If you've been cheated on, you might be experiencing a whirlwind of emotions. You may feel devastated one moment and angry the next. What's more, a broken heart can lead to a potentially overwhelming mix of feelings, including shame, doubt, confusion, and anxiety. Understanding and processing your emotions is an essential part of the process of healing from this type of hurt. As you begin your journey, it's important to remember that there's no one direct path to follow when recovering from a breakup, and some people might take longer to move through this process than others. Take the time you need to heal while also allowing yourself to grow and learn from the pain.
As sexologist Rob Weiss, PhD, explains, "Damaged relationships don’t heal overnight. Moreover, damaged relationships don’t heal simply because one party wants them to." As hard as it may seem, know that you are in charge of your own process and any closure you may need is entirely your own to give.
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When trying to figure out how to deal with infidelity, these six steps can help you cope with what transpired and deal with the emotional roller coaster that follows betrayal.
Work Through Your Feelings
You’ll likely experience different emotions as you process what happened. For instance, it’s common to feel disappointed or betrayed after infidelity, so take a moment to recognize these feelings are normal. "In general, getting over infidelity follows the usual stages of grief: shock/denial; anger/defiance; bargaining; depression, remorse; and acceptance," explains Weiss. Rather than suppressing your emotions, work through them. Coming to terms with what happened is integral to the healing process. Maintaining a daily gratitude practice, like keeping a journal, allows one to self-heal over time.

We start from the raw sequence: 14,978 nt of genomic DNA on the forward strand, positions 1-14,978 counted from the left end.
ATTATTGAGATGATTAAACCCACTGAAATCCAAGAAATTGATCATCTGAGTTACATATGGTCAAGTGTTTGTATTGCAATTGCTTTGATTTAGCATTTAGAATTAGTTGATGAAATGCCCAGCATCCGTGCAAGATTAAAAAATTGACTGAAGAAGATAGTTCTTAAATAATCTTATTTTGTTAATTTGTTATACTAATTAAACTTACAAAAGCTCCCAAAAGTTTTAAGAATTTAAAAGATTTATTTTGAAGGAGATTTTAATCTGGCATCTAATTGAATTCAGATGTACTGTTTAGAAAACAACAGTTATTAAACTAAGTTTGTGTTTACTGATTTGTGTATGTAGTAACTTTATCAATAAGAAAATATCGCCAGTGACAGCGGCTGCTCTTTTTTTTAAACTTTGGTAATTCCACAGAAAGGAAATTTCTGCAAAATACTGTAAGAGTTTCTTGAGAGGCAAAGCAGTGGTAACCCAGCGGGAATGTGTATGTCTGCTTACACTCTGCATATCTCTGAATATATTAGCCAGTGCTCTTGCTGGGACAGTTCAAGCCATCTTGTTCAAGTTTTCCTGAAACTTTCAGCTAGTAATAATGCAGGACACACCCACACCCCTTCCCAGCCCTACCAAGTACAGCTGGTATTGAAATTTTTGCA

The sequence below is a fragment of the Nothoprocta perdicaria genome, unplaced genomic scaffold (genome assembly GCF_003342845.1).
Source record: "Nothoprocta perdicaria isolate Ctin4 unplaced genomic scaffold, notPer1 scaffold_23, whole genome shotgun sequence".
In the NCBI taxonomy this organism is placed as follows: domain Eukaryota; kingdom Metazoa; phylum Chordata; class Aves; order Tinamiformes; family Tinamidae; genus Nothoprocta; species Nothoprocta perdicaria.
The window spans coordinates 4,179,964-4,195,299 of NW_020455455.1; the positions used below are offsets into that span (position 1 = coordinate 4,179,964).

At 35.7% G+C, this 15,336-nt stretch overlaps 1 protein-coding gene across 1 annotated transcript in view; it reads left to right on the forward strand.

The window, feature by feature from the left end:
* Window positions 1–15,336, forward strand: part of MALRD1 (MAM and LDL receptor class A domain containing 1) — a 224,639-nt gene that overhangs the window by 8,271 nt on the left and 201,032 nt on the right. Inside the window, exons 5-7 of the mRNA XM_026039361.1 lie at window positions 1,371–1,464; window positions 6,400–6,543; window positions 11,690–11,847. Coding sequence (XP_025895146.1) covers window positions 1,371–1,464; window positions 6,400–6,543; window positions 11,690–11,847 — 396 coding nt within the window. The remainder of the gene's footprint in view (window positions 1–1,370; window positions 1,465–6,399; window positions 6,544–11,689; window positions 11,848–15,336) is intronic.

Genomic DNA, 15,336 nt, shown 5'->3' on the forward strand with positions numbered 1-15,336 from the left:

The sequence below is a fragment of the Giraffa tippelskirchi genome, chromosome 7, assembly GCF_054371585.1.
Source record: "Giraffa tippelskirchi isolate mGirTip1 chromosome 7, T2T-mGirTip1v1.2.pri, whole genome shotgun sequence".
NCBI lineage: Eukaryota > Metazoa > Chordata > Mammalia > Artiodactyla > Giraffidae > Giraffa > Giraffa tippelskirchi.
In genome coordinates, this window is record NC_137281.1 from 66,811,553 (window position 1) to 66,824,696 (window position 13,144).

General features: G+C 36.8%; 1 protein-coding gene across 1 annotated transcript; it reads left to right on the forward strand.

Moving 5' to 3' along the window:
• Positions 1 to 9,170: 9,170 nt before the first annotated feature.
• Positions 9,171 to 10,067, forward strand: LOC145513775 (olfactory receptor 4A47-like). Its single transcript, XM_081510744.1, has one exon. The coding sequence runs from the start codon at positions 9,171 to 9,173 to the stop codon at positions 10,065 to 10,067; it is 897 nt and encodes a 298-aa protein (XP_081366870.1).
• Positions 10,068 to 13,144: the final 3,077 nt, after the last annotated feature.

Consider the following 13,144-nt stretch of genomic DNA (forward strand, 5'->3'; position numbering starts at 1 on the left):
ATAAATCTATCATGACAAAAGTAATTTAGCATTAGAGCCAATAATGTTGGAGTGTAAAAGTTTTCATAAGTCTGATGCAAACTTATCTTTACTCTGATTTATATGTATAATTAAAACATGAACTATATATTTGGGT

Don't Blame Yourself
It's all too easy to blame yourself for what happened, but you're not responsible for your partner's actions. While some self-reflection can be beneficial to your own personal growth, spiraling into harsh self-criticism and excessive self-blame actually delays the healing process. Rather than finding fault with yourself or obsessing over what might have been, place the blame squarely on the cheater.
Don't Live in the Past
Are you questioning everything about your relationship, replaying conversations in an attempt to discover what went wrong? "There is an initial stage when the betrayed partner wonders what else she or he doesn’t know about," says Weiss. "It is very difficult to trust anything the cheating partner says or does in this stage." But obsessing over the past isn’t healthy or productive. Instead of dwelling on hypotheticals, focus on the future rather than negativity, working through all the stages of the healing process and eventually coming to forgive both them and yourself.
Think About What You Want
Moving on after infidelity means taking the lead on how you want to live your life. Do you want to break up with your partner, or do you want to work on your relationship? Weiss suggests weighing all of the factors: "First of all, has the cheating stopped? Have the lies and secrets stopped? Generally speaking, are there more positive than negatives to the relationship? Is the cheating partner ever going to be able to restore relationship trust? There is no set formula for deciding to stay or go, but these questions can provide clarity." These are important questions without right or wrong answers.